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\begin{document}
% This is for the title
{\Large {\bf Homework 11}} \hfill MATH 301/601 \\
{Solutions to Graded Problems\\[-2mm]
\line(1,0){470}
\medskip
\setcounter{Exercise}3
\medskip
\begin{Exercise}
Let \( G \) be a cyclic group, let \( a \) be a generator of \( G \), and let \( \varphi, \psi \co G \to H \) be homomorphisms. Prove that if \( \varphi(a) = \psi(a) \), then \( \varphi = \psi \).
(This says that a homomorphism defined on a cyclic group is completely determined by its action on a generator of the group.)
\end{Exercise}
\begin{Solution}
In order to show that the functions \( \varphi \) and \( \psi \) are equal, we need to show that \( \varphi(g) = \psi(g) \) for each \( g \in G \).
So, let \( g \in G \).
As \( a \) is a generator of \( G \), there exists \( n \in \bz \) such that \( g = a^n \).
We have previously shown that isomorphisms respect exponentiation, so we have:
\begin{align*}
\varphi(g) &= \varphi(a^n) \\
&= \varphi(a)^n \\
&= \psi(a)^n \\
&= \psi(a^n) \\
&= \psi(g).
\end{align*}
As \( g \) was an arbitrary element of \( G \), we have established that \( \varphi = \psi \).
\end{Solution}
\setcounter{Exercise}5
\medskip
\begin{ExChallenge}
The subgroup of a group \( G \) generated by the set \( \{ xyx^{-1}y^{-1} : x,y \in G \} \) is called the \emph{commutator subgroup of \( G \)} and is denoted \( G' \) (or \( [G,G] \)).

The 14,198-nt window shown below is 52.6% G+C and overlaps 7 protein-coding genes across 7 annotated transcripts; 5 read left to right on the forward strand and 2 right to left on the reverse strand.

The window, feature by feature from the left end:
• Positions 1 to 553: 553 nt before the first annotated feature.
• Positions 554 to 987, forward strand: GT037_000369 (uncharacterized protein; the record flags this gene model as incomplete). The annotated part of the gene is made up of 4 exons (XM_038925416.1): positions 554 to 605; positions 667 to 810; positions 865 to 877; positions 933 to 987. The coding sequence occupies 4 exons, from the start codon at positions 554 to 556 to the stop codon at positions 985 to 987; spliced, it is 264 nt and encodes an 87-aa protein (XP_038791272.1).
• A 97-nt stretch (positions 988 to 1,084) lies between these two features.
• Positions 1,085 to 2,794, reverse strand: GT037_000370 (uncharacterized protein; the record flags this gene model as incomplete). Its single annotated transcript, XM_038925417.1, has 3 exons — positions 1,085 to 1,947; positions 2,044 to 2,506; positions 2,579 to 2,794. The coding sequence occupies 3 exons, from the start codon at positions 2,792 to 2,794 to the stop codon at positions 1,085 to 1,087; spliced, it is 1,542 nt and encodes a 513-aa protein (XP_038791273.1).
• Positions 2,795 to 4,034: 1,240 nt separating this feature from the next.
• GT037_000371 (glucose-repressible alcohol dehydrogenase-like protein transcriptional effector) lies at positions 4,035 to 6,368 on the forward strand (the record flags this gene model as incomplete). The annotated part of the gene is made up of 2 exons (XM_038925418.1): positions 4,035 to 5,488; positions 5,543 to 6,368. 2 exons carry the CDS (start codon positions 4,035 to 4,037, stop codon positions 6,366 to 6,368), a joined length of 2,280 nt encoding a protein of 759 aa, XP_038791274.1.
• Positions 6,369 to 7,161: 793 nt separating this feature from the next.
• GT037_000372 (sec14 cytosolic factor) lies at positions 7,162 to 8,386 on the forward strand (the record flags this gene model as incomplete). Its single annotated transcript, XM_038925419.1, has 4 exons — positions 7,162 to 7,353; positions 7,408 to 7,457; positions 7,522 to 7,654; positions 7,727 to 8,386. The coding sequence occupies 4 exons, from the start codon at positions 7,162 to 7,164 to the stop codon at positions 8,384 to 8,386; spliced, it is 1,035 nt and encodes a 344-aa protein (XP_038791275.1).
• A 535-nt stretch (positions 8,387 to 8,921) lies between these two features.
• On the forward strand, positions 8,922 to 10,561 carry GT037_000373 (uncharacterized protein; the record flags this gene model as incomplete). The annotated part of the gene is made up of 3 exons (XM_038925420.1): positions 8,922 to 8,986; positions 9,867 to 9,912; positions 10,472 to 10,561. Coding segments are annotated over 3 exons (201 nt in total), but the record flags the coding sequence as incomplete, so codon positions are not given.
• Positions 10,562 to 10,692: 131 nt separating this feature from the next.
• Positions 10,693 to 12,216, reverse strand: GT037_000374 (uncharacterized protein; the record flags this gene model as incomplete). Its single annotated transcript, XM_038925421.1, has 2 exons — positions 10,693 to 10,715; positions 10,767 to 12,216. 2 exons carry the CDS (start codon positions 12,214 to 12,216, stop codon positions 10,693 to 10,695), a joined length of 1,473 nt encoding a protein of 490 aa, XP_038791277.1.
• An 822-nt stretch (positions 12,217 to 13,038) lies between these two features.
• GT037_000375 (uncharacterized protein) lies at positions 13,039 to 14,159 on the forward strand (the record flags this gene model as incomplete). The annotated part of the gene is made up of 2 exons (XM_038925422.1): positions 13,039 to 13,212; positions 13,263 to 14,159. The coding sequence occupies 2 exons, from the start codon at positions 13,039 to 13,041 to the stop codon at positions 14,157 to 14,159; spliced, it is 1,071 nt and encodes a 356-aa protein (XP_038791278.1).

\begin{enumerate}[(a)]
\item Prove that \( G' \) is normal in \( G \).
\item Prove that \( G/G' \) is abelian.
\item Let \( N \) be a normal subgroup of \( G \). Prove that \( G/N \) is abelian if and only if \( G' \subset N \).
\end{enumerate}
(The group \( G/G' \) is called the \emph{abelianization} of \( G \).)
\end{ExChallenge}
\begin{Solution}
\begin{enumerate}[(a)]
\item
The product \( xyx^{-1}y^{-1} \) is called a \emph{commutator} and is usually denoted by \( [x,y] \).
It is readily verified that \( g[x,y]g^{-1} = [gxg^{-1}, gyg^{-1}] \).
This says that the generating set of \( G' \) is invariant under conjugation, and hence \( G' \) is invariant under conjugation, i.e., \( gG'g^{-1} = G \); in other words, \( G' \) is normal.
\item
There is a bit of redundancy in parts (b) and (c), so let us prove the following: If \( N \) is a normal subgroup of \( G \) containing \( G' \), then \( G/N \) is abelian.
To see this, let \( a,b \in G \).
We need to show that \( (ab)N = (ba)N \).
From one of our lemmas, we know that \( (ab)N = (ba)N \) if and only if \( (ba)^{-1}(ab) \in N \).
Here, \( (ba)^{-1}(ab) = a^{-1}b^{-1}ab = [a^{-1}, b^{-1}] \in G' \), and as \( G' < N \), we have that \( (ab)N = (ba)N \).
We have established that \( G/N \) is abelian.
\item
We have already established the reverse direction, so assume that \( G/N \) is abelian.
We want to show that \( G' < N \).
By definition, \( G' \) is the smallest subgroup that contains every commutator, so to show that \( G' < N \), we need to show that \( N \) contains every commutator.
Let \( x, y \in G \).
As \( G/N \) is abelian, we have that \( (x^{-1}y^{-1})N = (y^{-1}x^{-1})N \).
This implies that \( (y^{-1}x^{-1})^{-1}(x^{-1}y^{-1}) \in N \), or equivalently, \( [x,y] \in N \).
As \( x \) and \( y \) were arbitrary elements of \( G \), we have shown that \( N \) contains every commutator of elements in \( G \), and hence it must contain \( G' \).
\end{enumerate}
\end{Solution}
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